Just like many other industries such as utilities, construction, mining and various trades, facility management is a male-dominated industry.
Women in Facility Management (WiFM), a not-for-profit organisation that works to build a support network for women in the industry, estimates that women only make up around 20 to 30 percent of the facility management field. FM is slowly changing to accommodate more women; yet, it still has quite a way to go.
Kirsten Smith is the co-founder and chair of WiFM. “The amount of female employees also depends on which sector you are looking at,” she says. “Operational, I would say has around 10 percent women, managerial is at approximately 20 percent, and strategic has the most – I would estimate at about 40 percent of those in strategy are female.
“When we started WiFM 15 years ago, I really noticed the predominance of men in the industry,” Smith says. Despite spending much of her career in construction, a field where she was always the ‘token woman’, the lean towards men in FM was still obvious to her.
“Nowadays I do see many more women in the industry – we have moved into a ‘service’ and relationship orientation, which provides women with the ability to manage multiple things in an organised way, an opportunity to shine,” she says. Since setting up WiFM, Smith notes that the rising importance of service has assisted in positioning women as a key part of the ‘glue’ that helps the industry provide better outcomes for clients.
“In my experience, numbers of women are growing in all areas though,” she says. “From the highly technical and operational to multidisciplinary projects across all property industries. I have found that women in particular have a skill for connecting with others first before getting down to business. Women are also often more flexible and will collaborate with others to ensure their buy-in to an outcome.”
While the numbers of men and women in the field are slowly creeping towards equality, there are reasons for the remaining disparity. “Like most professional fields, males have always dominated,” Louisa Keleher, WiFM’s Melbourne event organiser, says. “I would say the lack of flexibility in some workplaces, heavy workloads and shortage of female mentors also contribute.”
People generally employ people who are like themselves, so men tend to employ men. With most senior positions in the industry occupied by males, this only breeds the subconscious hiring of one gender over the other. “People also tend to lean towards employing men as the ‘primary’ breadwinner,” Smith explains. “There is much research showing that diverse world views and gender parity in pay and decision-making makes for better decisions, and companies doing this are making more money.”
An awareness and conscious alteration of the tendency to lean towards the hiring of men is one thing that can help to minimise gender disparity in FM, alongside the acceptance that employees, particularly women, have both their careers and families as priorities in life.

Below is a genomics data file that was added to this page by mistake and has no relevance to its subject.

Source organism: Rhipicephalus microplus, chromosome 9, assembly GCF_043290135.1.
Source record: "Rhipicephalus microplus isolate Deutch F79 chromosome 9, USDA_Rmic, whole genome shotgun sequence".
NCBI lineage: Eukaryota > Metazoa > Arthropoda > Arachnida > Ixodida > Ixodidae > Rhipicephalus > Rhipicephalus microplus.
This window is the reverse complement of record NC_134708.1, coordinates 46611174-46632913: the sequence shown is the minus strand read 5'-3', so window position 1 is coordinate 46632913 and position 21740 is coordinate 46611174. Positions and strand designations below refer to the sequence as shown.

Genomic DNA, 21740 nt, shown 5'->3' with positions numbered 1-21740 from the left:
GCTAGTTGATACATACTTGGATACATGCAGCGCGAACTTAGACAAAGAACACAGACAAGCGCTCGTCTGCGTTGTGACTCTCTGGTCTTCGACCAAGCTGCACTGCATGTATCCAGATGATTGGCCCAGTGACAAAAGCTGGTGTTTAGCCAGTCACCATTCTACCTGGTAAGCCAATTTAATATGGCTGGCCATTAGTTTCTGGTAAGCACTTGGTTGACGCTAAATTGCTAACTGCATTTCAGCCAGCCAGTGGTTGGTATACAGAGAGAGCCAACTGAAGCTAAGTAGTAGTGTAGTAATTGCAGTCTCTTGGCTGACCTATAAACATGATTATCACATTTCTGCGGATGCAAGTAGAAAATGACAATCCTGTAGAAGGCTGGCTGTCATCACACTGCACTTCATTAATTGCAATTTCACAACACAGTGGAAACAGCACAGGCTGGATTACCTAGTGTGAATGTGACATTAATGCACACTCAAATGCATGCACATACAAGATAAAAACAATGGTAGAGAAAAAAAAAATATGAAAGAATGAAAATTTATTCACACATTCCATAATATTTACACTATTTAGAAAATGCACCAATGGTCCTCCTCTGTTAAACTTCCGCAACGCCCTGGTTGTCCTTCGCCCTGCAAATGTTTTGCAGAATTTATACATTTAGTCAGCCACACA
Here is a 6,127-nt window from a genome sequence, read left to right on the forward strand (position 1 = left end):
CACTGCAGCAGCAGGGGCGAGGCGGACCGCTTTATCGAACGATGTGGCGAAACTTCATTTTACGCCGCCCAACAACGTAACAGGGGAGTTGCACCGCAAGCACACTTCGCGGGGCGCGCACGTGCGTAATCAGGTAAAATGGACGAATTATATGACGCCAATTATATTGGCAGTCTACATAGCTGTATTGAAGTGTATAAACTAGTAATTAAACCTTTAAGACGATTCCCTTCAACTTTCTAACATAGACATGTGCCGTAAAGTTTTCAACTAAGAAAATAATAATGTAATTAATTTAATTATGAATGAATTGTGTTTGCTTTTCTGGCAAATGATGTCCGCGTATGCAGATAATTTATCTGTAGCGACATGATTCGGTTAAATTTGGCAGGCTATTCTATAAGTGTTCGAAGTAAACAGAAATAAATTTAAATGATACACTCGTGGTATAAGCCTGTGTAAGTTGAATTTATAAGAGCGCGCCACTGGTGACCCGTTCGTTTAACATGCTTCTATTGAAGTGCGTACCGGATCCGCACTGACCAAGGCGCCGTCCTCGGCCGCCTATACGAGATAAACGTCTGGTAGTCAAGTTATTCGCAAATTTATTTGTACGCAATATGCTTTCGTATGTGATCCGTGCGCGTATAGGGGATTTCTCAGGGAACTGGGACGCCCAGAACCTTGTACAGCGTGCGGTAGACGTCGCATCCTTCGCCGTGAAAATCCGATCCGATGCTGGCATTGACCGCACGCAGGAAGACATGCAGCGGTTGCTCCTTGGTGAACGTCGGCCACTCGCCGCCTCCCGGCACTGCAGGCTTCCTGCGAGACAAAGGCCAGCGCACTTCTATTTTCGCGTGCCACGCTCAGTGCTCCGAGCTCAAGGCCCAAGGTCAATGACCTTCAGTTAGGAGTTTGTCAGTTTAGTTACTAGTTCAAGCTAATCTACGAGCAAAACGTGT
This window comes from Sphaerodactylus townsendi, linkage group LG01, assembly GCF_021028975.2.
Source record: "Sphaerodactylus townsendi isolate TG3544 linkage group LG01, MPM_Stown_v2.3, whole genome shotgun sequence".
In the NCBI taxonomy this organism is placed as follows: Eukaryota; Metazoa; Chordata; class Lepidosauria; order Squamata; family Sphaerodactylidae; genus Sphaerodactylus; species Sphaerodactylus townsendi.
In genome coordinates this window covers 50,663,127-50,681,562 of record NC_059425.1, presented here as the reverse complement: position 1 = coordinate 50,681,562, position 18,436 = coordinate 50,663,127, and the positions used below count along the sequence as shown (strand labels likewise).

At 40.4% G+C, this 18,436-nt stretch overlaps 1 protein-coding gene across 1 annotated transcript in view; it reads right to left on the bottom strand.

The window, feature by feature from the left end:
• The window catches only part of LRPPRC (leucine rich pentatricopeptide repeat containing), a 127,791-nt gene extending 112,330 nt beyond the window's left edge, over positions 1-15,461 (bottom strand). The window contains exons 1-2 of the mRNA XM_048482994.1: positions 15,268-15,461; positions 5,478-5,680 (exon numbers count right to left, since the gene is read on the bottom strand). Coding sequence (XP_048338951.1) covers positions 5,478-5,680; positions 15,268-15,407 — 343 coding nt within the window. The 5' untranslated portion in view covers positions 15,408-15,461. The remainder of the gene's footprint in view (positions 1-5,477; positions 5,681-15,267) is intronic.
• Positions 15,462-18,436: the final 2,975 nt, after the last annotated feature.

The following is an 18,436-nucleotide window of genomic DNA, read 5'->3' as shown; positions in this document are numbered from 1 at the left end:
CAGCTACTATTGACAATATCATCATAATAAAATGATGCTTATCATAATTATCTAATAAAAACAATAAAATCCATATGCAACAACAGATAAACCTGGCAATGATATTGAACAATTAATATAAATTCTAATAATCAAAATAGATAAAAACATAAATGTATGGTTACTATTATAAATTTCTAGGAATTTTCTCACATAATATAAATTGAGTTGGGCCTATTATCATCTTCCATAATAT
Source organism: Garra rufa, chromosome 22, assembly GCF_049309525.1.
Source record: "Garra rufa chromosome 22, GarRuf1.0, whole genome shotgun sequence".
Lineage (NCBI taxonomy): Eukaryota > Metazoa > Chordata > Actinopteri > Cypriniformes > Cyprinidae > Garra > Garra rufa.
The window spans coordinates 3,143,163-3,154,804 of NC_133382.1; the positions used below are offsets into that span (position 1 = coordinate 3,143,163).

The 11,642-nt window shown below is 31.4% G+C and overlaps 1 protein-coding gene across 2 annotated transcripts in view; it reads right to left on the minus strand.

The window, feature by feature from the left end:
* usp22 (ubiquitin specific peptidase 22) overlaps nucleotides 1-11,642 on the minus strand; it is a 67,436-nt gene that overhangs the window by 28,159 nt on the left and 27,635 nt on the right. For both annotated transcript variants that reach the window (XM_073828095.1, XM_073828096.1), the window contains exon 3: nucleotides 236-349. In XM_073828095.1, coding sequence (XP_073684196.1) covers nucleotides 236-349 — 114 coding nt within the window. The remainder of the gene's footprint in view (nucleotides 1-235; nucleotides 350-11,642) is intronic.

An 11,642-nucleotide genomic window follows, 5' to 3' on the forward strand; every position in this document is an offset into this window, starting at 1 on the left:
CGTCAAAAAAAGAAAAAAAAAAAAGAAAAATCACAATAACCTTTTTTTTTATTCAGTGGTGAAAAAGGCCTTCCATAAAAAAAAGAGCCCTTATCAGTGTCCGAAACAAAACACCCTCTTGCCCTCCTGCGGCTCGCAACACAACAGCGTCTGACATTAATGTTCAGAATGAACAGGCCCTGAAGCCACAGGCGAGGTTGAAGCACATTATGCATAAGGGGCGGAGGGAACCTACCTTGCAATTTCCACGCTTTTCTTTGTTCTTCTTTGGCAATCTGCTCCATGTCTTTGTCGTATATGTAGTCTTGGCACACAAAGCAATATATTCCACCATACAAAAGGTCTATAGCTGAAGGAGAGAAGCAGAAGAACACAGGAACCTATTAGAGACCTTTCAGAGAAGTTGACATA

Many women in demanding industries such as facility management find difficulty in continuing their career once they begin to have children, due to a lack of flexibility in the workplace. And many workplaces still cater to traditional gender roles and an office full of men – men who were historically the ‘breadwinners’ and took a back seat when it came to the rearing of children.
Nowadays, however, women are an essential part of the workforce and these gender roles have altered, meaning men often need the same flexibility as they take a more active parenting role as well. Flexibility in the corporate environment – allowing women to go part-time after they have a baby, the ability to work from home and the flexibility of hours – is essential in the quest for helping women to excel in the industry.
“Because FM services businesses, it’s still not easy to work part-time in a client-facing role,” Smith explains, “Like many companies, within FM organisations, management is becoming more comfortable with managing people by outcome than line of sight and, coupled with mobile technology, more flexibility can be experienced. But there is still a long way to go.
“The FM industry is all about building better workplaces for people – workplaces that are agile and mobile. We need to drive flexible work practice policy and tools for everyone, not just women, and model for our clients how it works,” she says.
Diversity has been proven to lead to better decisions and outcomes for companies, including financial ones. Furthermore, employees who are given flexibility and choice are more engaged and likely to stay in a job longer. It’s just up to the industry to embrace this and enact change.
So what tips can be offered to women starting out in FM? “Find a good FM and ask them to be your mentor,” Smith says. “Call on your peers for help, know that there is support and don’t be afraid to ask questions,” adds Keleher. “Find a support group where you can discuss concerns with others, and aim high – reach the top and help change gender inequality.”